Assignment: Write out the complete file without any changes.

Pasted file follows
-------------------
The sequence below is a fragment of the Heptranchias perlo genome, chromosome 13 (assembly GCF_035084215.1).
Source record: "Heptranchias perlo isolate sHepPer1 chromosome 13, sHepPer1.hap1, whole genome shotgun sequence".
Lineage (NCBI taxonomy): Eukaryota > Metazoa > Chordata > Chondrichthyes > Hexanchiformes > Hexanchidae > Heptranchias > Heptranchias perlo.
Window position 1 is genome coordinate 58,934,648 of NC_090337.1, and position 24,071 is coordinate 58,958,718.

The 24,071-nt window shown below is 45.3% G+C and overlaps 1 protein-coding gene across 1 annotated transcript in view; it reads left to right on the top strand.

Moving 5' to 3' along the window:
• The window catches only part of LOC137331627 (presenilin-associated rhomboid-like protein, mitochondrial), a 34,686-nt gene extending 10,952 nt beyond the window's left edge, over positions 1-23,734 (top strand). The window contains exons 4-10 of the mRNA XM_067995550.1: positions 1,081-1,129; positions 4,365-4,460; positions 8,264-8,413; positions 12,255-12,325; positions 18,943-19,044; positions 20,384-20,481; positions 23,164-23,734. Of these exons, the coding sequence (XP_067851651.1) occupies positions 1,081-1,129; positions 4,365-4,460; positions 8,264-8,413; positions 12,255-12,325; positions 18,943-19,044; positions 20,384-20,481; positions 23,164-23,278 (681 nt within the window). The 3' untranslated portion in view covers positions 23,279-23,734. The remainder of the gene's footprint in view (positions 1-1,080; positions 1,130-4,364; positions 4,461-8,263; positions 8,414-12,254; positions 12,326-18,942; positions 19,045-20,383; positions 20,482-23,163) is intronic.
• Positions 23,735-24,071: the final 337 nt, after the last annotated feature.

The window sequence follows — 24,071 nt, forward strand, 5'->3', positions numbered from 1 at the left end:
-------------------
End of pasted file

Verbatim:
The sequence below is a fragment of the Heptranchias perlo genome, chromosome 13 (assembly GCF_035084215.1).
Source record: "Heptranchias perlo isolate sHepPer1 chromosome 13, sHepPer1.hap1, whole genome shotgun sequence".
Lineage (NCBI taxonomy): Eukaryota > Metazoa > Chordata > Chondrichthyes > Hexanchiformes > Hexanchidae > Heptranchias > Heptranchias perlo.
Window position 1 is genome coordinate 58,934,648 of NC_090337.1, and position 24,071 is coordinate 58,958,718.

The 24,071-nt window shown below is 45.3% G+C and overlaps 1 protein-coding gene across 1 annotated transcript in view; it reads left to right on the top strand.

Moving 5' to 3' along the window:
• The window catches only part of LOC137331627 (presenilin-associated rhomboid-like protein, mitochondrial), a 34,686-nt gene extending 10,952 nt beyond the window's left edge, over positions 1-23,734 (top strand). The window contains exons 4-10 of the mRNA XM_067995550.1: positions 1,081-1,129; positions 4,365-4,460; positions 8,264-8,413; positions 12,255-12,325; positions 18,943-19,044; positions 20,384-20,481; positions 23,164-23,734. Of these exons, the coding sequence (XP_067851651.1) occupies positions 1,081-1,129; positions 4,365-4,460; positions 8,264-8,413; positions 12,255-12,325; positions 18,943-19,044; positions 20,384-20,481; positions 23,164-23,278 (681 nt within the window). The 3' untranslated portion in view covers positions 23,279-23,734. The remainder of the gene's footprint in view (positions 1-1,080; positions 1,130-4,364; positions 4,461-8,263; positions 8,414-12,254; positions 12,326-18,942; positions 19,045-20,383; positions 20,482-23,163) is intronic.
• Positions 23,735-24,071: the final 337 nt, after the last annotated feature.

The window sequence follows — 24,071 nt, forward strand, 5'->3', positions numbered from 1 at the left end: